On Economic Development: An Interview with Executive Director, Gwen Howard

According to the U.S Bureau of Labor Statistics, Mississippi had the 33rd highest unemployment rate in the country last month. The Bureau also reported that Mississippi experienced a significant decrease in employment, when compared to last year’s employment numbers–with nearly 34,000 jobs lost from March 2020 to March 2021. This change is likely caused by the COVID-19 pandemic, which has brought a myriad of adversities and challenges to businesses and employees alike. 

However, organizations such as the Mississippi Economic Development Council (MEDC) and the Mississippi Apprenticeship Program (MAP), provide tools and resources that can help support and promote economic growth. 

Gwen Howard, Executive Director of MEDC, speaks on what economic development is, how it can improve the economy, and how apprenticeship programs can lower job turnover and improve the workforce in the state.

Economic development consists of activities designed to create jobs, to increase community wealth, and to promote economic growth. 

“Economic development,” Howard says, “ends up halfway between job growth and economic prosperity. There are many avenues toward economic development, though traditional pathways include job growth, business location, and business expansion.”

MEDC offers resources for both traditional and alternative pathways toward economic development, and has served as a driving force for Mississippi’s economic development for decades. 

“MEDC is 57 years old. We have played a role in Mississippi’s competitiveness on many levels over the decades,” Howard says. “We serve not only as the voice of economic development in the state, but also as the nexus that brings professionals and industry partners together.”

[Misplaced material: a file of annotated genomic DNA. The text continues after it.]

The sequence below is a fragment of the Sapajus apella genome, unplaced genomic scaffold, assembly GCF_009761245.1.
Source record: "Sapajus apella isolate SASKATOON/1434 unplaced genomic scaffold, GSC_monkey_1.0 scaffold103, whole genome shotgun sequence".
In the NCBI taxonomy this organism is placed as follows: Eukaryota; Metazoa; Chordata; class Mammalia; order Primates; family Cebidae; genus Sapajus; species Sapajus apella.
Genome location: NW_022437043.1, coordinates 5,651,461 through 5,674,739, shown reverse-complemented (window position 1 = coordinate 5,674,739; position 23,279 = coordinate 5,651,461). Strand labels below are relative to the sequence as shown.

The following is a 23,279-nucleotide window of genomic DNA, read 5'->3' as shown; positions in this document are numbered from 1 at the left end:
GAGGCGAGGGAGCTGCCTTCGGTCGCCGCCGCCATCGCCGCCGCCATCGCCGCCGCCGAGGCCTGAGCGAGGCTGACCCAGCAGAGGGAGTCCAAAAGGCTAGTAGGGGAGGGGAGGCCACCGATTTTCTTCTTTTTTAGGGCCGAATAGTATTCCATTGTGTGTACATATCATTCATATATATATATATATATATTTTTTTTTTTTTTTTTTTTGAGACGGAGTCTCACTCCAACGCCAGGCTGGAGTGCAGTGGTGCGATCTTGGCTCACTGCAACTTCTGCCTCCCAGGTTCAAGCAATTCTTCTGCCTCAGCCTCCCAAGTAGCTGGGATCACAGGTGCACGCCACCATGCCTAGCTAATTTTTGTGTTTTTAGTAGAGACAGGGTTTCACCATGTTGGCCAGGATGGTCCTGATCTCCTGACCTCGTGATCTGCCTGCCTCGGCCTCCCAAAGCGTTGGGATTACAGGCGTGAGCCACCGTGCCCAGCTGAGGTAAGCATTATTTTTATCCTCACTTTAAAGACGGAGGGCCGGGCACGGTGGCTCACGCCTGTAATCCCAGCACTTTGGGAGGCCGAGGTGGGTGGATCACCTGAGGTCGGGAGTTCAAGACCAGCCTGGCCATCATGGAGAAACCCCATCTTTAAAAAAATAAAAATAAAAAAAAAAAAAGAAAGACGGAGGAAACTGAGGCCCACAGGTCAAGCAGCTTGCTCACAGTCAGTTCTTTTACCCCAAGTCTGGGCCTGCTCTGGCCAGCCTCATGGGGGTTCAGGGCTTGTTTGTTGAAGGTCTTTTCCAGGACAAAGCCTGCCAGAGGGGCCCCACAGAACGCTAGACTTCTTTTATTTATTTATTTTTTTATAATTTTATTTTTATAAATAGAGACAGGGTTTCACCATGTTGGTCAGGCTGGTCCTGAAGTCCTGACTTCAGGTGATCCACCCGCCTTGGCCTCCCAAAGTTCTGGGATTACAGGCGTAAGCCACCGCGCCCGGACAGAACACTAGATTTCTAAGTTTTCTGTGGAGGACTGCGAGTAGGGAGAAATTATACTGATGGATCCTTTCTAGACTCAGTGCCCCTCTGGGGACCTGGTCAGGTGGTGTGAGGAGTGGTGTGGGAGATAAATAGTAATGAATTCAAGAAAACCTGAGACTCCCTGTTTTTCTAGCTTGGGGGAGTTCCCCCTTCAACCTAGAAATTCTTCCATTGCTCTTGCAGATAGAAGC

In addition to convening professionals, industry partners, and businesses in order to discuss opportunities for job growth, MEDC considers apprenticeship as an important tool for furthering economic development. 

“Apprenticeship programs provide a sustainable pipeline of talent for our existing and new companies, ensuring that they will have a trained and productive workforce setting them on a path to success,” MEDC President, Mitch Stringer says. 

When asked how MAP can help further economic development in the state, Howard had this to say: 

“The Mississippi Apprenticeship Program is an important part of our overall strategy to retain talent in Mississippi and to build one of the best workforces in the country. It is a unique tool companies can use to tailor on-site programs to the occupations and skill sets needed for their industries,” Howard says.“We see [apprenticeship programs] as a win-win for the employer and the community’s workforce, by training [employees] to be the best they can be at their job, which results in reduced job turnover.” 

In addition to MEDC and MAP’s resources, economic development can be influenced by people wanting to improve their communities. Everyone can have a role in improving economic development. 

“Although MEDC works hard to serve its members,” Howard says, “ the state’s job growth and economic prosperity is due to the hours of  our local and regional economic developers, MDA, the governor and the legislature and the many industry partners that work together to make Mississippi a top state for doing business.”

MEDC’s website is full of helpful information on economic development, job growth, and pandemic relief. They also offer memberships to individuals interested in becoming more involved in economic development and strengthening the state’s workforce.

“We welcome everyone who plays a role in economic and community development,” Howard says. “If you aren’t engaged already, you’re missing out on a strong network of peers and opportunities to grow and strengthen the community you serve.”

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